Negotiated Rulemaking Act (1990)
Negotiated Rulemaking Act (1990)
Philip J. Harter
When passing a new law, Congress generally sets the basic policy but then directs the agency charged with implementing the law to issue rules that provide the detail of what must be done. The traditional process is for the agency to study the subject and draft a proposed rule that it publishes in the Federal Register, a daily newspaper that contains notices of the activities of the federal government. This is called a "Notice of Proposed Rulemaking." Anyone who is interested can submit comments, which the agency will take into account. The agency then makes the appropriate revisions and publishes the final rule.
For most rules, this process works fairly well. But since so much can be at stake, sometimes the process becomes adversarial and contentious. At other times an agency may lack the expertise necessary to write the rule. In still other instances, an agency may consider it important for those groups who will be directly affected by a rule to participate in the development of the policies that the rule will implement. One way to meet these needs is to assemble representatives of those groups who will be significantly affected by a proposed rule to consider the relevant issues, develop the required facts, and come to an agreement on a proposed rule. This process, called "negotiated rulemaking," is commonly referred to as regulatory negotiation or "reg-neg."
Congress enacted the Negotiated Rulemaking Act in 1990 (P. L. 101-648, 104 Stat. 4,969, amended 1996, P. L. 104-320, 110 Stat. 3,870) to encourage agencies to use this process and to provide the explicit blessing of Congress for its use. Under the act, a person called a "convener" identifies (1) the interests that will be significantly affected by the proposed rule; (2) the issues that must be resolved by the agency in the new proposed rule; and (3) people who are willing and able to represent the affected interests.
If the agency agrees with the convener's assessment and recommendations, it appoints its own representative and publishes a notice in the Federal Register as well as other, more widely read publications inviting anyone who feels significantly affected but not represented to come forward to participate on the committee. The Notice of Intent, as it is called, ensures that no interest will be left out. Thus, the process is highly democratic, with the representatives being chosen by interest instead of by arbitrary geographical areas. The committee then meets in open meetings and develops an agreement on a proposed rule, which the agency, after review and any necessary modifications, publishes as a Notice of Proposed Rule-making.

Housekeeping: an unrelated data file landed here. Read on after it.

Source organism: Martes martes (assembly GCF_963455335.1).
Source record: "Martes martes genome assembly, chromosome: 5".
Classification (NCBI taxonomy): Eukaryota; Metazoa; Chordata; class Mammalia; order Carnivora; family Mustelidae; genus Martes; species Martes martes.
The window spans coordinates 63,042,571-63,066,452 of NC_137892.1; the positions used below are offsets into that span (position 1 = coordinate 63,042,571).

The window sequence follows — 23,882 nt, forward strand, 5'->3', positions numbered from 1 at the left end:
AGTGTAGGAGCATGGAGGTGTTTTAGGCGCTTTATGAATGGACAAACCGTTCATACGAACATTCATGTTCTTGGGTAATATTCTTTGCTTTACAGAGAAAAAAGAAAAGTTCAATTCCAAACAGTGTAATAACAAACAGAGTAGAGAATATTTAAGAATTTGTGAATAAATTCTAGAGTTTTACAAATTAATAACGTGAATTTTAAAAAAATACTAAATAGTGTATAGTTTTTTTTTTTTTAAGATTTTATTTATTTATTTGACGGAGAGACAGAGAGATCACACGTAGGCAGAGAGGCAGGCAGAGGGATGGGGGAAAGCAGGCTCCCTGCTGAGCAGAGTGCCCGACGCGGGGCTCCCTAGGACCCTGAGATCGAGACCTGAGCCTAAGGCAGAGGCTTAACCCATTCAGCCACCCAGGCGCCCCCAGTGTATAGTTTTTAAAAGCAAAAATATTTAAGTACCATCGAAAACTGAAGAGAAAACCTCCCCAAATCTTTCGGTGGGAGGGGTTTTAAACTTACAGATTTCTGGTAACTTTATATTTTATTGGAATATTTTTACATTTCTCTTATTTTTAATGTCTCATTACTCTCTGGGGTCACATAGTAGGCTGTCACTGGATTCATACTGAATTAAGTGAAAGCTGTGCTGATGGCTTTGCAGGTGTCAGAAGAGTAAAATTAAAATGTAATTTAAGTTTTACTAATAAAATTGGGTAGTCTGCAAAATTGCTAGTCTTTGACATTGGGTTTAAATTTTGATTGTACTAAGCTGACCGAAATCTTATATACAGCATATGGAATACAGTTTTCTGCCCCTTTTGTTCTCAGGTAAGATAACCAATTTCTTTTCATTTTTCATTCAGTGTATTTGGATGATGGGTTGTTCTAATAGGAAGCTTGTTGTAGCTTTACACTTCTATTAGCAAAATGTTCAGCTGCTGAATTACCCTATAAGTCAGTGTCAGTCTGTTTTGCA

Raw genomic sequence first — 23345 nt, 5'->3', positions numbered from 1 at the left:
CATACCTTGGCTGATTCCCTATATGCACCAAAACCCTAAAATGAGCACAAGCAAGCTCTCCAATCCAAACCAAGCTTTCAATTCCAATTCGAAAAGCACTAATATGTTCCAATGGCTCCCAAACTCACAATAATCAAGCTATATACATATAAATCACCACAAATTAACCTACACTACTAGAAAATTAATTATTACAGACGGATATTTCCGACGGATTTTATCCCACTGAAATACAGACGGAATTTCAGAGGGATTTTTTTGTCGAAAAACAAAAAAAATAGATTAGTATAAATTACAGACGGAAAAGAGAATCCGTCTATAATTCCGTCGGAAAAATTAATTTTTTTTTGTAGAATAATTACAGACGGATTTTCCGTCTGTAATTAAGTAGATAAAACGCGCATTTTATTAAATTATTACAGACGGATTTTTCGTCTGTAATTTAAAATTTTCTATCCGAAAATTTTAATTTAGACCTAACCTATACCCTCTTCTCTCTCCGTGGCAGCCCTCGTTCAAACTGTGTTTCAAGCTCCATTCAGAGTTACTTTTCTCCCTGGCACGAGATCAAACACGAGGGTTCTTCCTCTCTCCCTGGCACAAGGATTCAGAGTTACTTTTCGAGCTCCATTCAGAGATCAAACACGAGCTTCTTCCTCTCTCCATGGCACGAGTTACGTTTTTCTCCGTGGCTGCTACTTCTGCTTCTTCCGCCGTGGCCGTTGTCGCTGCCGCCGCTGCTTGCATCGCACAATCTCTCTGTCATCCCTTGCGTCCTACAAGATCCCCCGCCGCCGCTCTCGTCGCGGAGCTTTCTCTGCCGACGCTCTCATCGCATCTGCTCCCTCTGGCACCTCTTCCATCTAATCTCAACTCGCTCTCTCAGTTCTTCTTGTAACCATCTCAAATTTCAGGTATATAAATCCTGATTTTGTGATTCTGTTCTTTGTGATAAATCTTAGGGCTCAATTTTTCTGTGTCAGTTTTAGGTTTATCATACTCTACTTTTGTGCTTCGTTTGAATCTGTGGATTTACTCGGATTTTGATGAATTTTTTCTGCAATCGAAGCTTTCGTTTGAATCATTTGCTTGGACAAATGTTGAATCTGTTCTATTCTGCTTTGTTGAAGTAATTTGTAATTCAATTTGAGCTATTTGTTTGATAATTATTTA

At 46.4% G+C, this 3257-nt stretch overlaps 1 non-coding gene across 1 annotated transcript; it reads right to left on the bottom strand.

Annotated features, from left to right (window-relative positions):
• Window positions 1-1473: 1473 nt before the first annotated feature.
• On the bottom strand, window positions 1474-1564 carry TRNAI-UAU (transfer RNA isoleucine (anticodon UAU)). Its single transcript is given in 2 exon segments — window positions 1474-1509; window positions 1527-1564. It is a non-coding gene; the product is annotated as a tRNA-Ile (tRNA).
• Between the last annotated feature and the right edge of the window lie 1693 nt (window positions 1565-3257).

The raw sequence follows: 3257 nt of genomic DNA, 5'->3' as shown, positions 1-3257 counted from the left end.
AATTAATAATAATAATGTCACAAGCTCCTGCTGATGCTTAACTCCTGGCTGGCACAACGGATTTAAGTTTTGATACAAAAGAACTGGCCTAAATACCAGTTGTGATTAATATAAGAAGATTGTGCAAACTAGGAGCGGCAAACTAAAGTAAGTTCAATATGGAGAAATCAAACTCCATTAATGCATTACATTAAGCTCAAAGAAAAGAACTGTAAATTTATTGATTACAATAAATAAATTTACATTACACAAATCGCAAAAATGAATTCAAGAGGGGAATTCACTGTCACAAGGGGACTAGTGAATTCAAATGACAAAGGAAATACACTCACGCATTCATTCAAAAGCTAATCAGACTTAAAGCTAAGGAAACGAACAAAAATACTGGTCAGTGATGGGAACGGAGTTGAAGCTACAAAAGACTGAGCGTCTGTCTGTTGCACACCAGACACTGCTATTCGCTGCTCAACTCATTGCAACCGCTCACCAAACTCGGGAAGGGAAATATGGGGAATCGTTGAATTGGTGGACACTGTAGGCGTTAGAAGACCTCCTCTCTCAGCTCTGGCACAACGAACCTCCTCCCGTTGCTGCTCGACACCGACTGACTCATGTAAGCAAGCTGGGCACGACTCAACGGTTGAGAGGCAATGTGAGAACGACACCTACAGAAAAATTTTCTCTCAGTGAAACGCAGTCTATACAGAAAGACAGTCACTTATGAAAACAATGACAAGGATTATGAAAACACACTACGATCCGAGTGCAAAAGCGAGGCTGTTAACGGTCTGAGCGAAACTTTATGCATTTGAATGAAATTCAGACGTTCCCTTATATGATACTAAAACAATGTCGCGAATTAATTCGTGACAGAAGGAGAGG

Most of the empirical research shows that reg-neg saves time and significantly improves the substance of the rules. Although some contend that the process is not democratic because some individuals may be left out, others point out that reg-neg is far more inclusive than traditional rule making and that anyone who is interested can still comment on the Notice of Proposed Rulemaking. Overall, negotiated rulemaking has been highly successful in writing some enormously complex and controversial rules.
See also: Administrative Dispute Resolution Act; Administrative Procedure Act.
Harter, Philip J. "Negotiating Regulations: A Cure for Malaise." Georgetown Law Journal 71 (1981).
"Negotiated Rulemaking Act (1990)." Major Acts of Congress. . Encyclopedia.com. (November 18, 2018). https://www.encyclopedia.com/history/encyclopedias-almanacs-transcripts-and-maps/negotiated-rulemaking-act-1990
"Negotiated Rulemaking Act (1990)." Major Acts of Congress. . Retrieved November 18, 2018 from Encyclopedia.com: https://www.encyclopedia.com/history/encyclopedias-almanacs-transcripts-and-maps/negotiated-rulemaking-act-1990
Encyclopedia.com gives you the ability to cite reference entries and articles according to common styles from the Modern Language Association (MLA), The Chicago Manual of Style, and the American Psychological Association (APA).
Within the “Cite this article” tool, pick a style to see how all available information looks when formatted according to that style. Then, copy and paste the text into your bibliography or works cited list.
Because each style has its own formatting nuances that evolve over time and not all information is available for every reference entry or article, Encyclopedia.com cannot guarantee each citation it generates. Therefore, it’s best to use Encyclopedia.com citations as a starting point before checking the style against your school or publication’s requirements and the most-recent information available at these sites:
Modern Language Association
The Chicago Manual of Style
American Psychological Association
- Most online reference entries and articles do not have page numbers. Therefore, that information is unavailable for most Encyclopedia.com content. However, the date of retrieval is often important. Refer to each style’s convention regarding the best way to format page numbers and retrieval dates.
- In addition to the MLA, Chicago, and APA styles, your school, university, publication, or institution may have its own requirements for citations. Therefore, be sure to refer to those guidelines when editing your bibliography or works cited list.